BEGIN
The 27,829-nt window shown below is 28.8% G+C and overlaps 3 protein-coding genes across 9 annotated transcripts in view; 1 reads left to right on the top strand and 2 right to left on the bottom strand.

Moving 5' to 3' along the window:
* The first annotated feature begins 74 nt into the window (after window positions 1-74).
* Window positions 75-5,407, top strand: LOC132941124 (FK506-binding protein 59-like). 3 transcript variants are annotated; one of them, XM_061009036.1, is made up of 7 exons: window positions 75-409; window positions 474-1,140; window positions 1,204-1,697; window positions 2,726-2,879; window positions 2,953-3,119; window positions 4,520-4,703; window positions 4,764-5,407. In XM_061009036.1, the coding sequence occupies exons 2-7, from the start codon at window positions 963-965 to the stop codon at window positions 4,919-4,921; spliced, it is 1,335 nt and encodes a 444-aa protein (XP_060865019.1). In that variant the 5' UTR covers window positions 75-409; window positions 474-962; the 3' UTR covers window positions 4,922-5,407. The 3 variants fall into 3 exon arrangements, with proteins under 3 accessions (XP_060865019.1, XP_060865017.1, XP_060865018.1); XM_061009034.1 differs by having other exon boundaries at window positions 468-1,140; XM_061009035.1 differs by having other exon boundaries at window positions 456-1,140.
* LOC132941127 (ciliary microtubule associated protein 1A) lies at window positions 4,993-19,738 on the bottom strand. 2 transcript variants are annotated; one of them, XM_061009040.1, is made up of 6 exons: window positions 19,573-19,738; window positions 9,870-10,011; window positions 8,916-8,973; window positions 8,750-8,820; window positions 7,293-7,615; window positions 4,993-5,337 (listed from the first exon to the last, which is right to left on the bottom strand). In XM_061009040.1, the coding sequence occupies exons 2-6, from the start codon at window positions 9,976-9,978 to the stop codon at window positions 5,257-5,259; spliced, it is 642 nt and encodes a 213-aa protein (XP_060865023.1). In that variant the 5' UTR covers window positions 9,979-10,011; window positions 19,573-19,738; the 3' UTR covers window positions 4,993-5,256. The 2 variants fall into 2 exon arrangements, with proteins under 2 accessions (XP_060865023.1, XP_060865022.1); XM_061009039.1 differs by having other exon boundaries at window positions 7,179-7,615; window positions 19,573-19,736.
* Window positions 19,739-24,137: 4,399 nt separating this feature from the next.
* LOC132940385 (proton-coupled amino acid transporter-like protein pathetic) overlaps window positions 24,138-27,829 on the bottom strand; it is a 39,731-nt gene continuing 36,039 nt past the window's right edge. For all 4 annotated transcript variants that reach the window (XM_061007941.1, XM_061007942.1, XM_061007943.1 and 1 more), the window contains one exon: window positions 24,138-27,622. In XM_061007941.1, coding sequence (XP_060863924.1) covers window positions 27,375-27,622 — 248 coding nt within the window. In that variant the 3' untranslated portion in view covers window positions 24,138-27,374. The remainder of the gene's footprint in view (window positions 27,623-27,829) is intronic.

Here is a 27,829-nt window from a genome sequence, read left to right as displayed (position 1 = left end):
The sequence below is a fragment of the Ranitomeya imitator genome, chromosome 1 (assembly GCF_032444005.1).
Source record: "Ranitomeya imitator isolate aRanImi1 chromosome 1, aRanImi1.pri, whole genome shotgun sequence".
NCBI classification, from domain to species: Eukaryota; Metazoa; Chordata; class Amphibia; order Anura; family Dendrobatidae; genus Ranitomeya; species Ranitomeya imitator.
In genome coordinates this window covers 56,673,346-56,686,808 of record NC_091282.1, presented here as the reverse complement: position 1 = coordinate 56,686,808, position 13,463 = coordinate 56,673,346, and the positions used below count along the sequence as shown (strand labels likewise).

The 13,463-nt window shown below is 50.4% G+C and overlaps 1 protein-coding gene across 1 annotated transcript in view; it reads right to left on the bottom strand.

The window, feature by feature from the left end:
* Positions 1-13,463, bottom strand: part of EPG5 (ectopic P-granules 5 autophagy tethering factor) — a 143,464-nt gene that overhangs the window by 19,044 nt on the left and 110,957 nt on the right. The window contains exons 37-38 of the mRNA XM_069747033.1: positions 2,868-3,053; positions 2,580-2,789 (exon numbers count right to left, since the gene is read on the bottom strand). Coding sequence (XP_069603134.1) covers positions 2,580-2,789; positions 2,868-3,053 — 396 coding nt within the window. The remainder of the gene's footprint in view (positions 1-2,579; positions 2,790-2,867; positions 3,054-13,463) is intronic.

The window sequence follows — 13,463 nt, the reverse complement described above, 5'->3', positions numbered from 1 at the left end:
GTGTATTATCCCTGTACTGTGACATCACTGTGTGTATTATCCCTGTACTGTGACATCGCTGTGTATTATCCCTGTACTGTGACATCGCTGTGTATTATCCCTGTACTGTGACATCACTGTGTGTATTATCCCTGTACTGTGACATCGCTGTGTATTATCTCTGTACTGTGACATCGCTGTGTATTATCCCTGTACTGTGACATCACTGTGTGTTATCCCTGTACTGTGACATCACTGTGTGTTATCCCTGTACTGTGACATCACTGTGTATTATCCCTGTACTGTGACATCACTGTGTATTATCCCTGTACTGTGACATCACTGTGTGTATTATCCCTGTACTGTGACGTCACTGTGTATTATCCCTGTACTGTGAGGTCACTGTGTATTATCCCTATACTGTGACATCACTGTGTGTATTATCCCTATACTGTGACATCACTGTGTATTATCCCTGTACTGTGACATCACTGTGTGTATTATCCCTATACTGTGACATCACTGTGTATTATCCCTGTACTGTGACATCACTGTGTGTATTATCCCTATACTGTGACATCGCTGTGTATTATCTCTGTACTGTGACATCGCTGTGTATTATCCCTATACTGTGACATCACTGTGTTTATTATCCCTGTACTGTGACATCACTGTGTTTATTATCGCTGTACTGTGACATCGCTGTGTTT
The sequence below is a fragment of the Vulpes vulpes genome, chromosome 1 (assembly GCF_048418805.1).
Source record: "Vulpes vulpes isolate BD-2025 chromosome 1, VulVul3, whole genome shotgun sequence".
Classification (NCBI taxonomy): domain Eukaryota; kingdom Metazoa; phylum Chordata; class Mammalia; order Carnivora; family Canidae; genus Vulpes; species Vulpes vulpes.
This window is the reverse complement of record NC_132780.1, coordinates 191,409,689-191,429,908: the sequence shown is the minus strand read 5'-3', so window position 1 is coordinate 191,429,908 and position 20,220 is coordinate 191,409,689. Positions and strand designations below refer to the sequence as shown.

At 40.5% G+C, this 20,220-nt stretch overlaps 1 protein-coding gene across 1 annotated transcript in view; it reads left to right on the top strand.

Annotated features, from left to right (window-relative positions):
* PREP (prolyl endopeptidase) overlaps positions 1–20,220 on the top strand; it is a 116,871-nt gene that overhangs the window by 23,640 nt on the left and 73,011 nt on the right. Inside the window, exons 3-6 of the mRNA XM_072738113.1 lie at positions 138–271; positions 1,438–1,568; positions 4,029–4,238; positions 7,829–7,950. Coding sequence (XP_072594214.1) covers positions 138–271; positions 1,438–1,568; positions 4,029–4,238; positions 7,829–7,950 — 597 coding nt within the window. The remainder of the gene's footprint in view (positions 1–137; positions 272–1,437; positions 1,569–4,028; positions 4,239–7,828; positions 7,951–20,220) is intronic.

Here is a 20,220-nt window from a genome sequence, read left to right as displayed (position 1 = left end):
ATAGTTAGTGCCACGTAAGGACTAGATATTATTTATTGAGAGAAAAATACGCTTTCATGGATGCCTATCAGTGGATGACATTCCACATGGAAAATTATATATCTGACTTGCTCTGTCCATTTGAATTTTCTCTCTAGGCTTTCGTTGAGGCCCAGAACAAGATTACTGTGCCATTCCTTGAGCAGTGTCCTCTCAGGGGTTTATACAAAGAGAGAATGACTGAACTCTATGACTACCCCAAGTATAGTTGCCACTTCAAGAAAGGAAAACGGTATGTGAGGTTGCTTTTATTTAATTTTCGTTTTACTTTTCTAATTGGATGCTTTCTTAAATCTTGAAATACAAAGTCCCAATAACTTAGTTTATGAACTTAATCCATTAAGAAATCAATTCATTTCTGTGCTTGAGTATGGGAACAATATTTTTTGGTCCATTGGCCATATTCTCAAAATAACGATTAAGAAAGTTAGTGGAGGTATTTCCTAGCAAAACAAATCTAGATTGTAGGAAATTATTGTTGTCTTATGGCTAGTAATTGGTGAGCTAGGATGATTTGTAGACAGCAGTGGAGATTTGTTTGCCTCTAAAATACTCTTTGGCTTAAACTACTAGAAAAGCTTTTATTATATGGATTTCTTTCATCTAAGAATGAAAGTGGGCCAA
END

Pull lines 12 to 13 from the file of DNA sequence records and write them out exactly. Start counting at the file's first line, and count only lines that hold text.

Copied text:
In genome coordinates this window covers 56,673,346-56,686,808 of record NC_091282.1, presented here as the reverse complement: position 1 = coordinate 56,686,808, position 13,463 = coordinate 56,673,346, and the positions used below count along the sequence as shown (strand labels likewise).

The 13,463-nt window shown below is 50.4% G+C and overlaps 1 protein-coding gene across 1 annotated transcript in view; it reads right to left on the bottom strand.